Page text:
Tech investor Tim Draper says digital health care will be ‘almost free’

People wait in a queue to get a 15-minute fast Kovid-19 test on November 24, 2020 in Madison, Wisconsin.

Andy Manis | Getty Image News | Getty Images

According to venture capitalist Tim Draper, the use of technology is going to make health care “virtually free worldwide”.

“Health care is going completely digital,” he told CNBC’s Dan Murphy during a panel discussion in Fintech Abu Dhabi, which was held virtually this year.

“It’s going to be virtually free worldwide to create health care,” said the founder and managing partner of Dreg Associates, an early-stage venture capital firm.

Ibrahim Azami of Mubadala Investment Company, one of Abu Dhabi’s sovereign wealth funds, said Coronavirus had “possibly the most significant acceleration of technology … we will witness in our lives.” He said that the role of technology in health care has changed.

“From medical tests to drug discovery, health care systems, and even telemedicine and the transformation of personal health – many of us are going through this entire Kovid epidemic without physically seeing a doctor.” Enterprises in Mubadala.

Draper said that artificial intelligence and data would help create a “really good AI doctor” and design drugs that are unique to the person taking it.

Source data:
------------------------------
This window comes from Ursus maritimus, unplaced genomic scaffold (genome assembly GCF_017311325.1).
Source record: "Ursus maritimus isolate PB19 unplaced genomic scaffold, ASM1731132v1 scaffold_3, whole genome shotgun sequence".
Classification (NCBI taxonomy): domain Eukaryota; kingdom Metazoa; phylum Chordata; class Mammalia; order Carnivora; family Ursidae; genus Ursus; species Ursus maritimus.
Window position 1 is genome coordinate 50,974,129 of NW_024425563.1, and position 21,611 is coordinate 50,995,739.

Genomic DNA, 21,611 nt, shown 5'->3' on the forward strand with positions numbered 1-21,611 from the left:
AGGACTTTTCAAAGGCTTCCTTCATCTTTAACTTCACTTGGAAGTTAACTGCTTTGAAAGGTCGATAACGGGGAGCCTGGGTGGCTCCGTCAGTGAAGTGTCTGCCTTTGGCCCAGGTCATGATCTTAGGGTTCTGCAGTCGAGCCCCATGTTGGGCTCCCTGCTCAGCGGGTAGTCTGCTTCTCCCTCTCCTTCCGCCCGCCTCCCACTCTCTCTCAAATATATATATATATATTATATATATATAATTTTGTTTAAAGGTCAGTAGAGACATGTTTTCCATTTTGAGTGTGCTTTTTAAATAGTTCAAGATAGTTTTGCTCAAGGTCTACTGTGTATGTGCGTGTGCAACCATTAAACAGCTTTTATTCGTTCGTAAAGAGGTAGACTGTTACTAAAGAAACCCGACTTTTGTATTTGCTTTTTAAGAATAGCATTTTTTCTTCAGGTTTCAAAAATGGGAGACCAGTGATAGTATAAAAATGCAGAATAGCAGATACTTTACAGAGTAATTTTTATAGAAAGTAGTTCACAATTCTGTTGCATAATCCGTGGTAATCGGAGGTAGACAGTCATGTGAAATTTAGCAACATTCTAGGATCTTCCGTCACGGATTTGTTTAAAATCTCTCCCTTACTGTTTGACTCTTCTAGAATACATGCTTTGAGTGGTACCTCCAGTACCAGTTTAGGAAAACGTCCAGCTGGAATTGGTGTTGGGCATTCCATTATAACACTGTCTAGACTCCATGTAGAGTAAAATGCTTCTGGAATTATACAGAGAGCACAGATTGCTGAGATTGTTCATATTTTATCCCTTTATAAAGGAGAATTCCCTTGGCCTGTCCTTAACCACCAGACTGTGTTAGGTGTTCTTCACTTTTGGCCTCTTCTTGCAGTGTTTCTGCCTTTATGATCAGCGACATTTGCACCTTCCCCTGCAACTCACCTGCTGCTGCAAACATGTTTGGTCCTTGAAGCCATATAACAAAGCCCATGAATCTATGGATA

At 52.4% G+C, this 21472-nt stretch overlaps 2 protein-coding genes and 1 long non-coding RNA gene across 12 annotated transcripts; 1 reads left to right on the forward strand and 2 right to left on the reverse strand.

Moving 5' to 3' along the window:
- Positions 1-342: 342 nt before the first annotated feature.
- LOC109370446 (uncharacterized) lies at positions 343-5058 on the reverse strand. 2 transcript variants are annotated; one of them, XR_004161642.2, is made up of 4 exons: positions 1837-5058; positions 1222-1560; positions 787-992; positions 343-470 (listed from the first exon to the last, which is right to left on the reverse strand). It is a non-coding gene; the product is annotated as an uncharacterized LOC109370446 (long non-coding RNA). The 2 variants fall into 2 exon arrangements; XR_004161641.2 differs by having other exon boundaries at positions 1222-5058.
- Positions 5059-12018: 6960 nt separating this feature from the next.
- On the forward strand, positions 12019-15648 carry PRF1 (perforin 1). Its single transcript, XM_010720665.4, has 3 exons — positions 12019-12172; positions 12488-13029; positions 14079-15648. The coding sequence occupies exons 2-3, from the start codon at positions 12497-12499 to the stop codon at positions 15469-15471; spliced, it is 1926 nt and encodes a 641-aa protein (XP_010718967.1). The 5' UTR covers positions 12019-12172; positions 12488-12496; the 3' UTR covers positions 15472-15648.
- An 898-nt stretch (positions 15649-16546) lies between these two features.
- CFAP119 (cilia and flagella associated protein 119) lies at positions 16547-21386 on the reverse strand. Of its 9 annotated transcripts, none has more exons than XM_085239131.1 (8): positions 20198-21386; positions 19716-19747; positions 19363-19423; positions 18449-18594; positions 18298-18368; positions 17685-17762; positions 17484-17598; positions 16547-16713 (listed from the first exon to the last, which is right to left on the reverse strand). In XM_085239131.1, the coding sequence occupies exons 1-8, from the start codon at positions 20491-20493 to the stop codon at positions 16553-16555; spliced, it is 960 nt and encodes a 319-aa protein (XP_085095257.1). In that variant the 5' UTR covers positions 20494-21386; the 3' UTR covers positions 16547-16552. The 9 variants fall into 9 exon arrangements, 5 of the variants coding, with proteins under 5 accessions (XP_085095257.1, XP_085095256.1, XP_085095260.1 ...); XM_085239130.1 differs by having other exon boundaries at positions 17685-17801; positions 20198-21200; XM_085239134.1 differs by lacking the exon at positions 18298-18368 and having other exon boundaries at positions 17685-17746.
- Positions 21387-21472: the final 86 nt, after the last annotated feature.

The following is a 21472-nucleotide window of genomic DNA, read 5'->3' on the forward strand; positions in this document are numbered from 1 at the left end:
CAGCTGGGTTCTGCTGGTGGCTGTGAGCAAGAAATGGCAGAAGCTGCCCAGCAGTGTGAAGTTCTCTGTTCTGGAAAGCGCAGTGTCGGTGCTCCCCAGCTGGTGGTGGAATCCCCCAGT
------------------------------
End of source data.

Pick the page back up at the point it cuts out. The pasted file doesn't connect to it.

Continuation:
In the end, we have a way to get health care much cheaper.

Tim draper

Draper Associates

He pointed to CloudMedx, a health tech company invested by Draper Associates, which “uses medical data to do a better job diagnosing your disease than the average doctor.” The firm announced last year that its clinical AI assistant assisted human doctors on a revised version of the United States Medical Licensing Examination in 2019.

“You start combining with other pieces of data – your genetic history, your blood test results, your Fitbit results, which airplane seat you were sitting on, the food you ate – all that data is going to be available. , And that data – that’s what a very good AI doctor is going to make, “Draper told CNBC.

He added that technology also helps design medicine that is specific to the recipient, and robots are also being used in surgery.

In the future, artificial intelligence will diagnose and develop essential medicine, he predicted. “It’s going to be a great place because I think it can be done with very little cost.”

Early Internet investors said medical costs have been “insanely high” for many years. “In the end, we are going to be very cheap, a way to get health care.”

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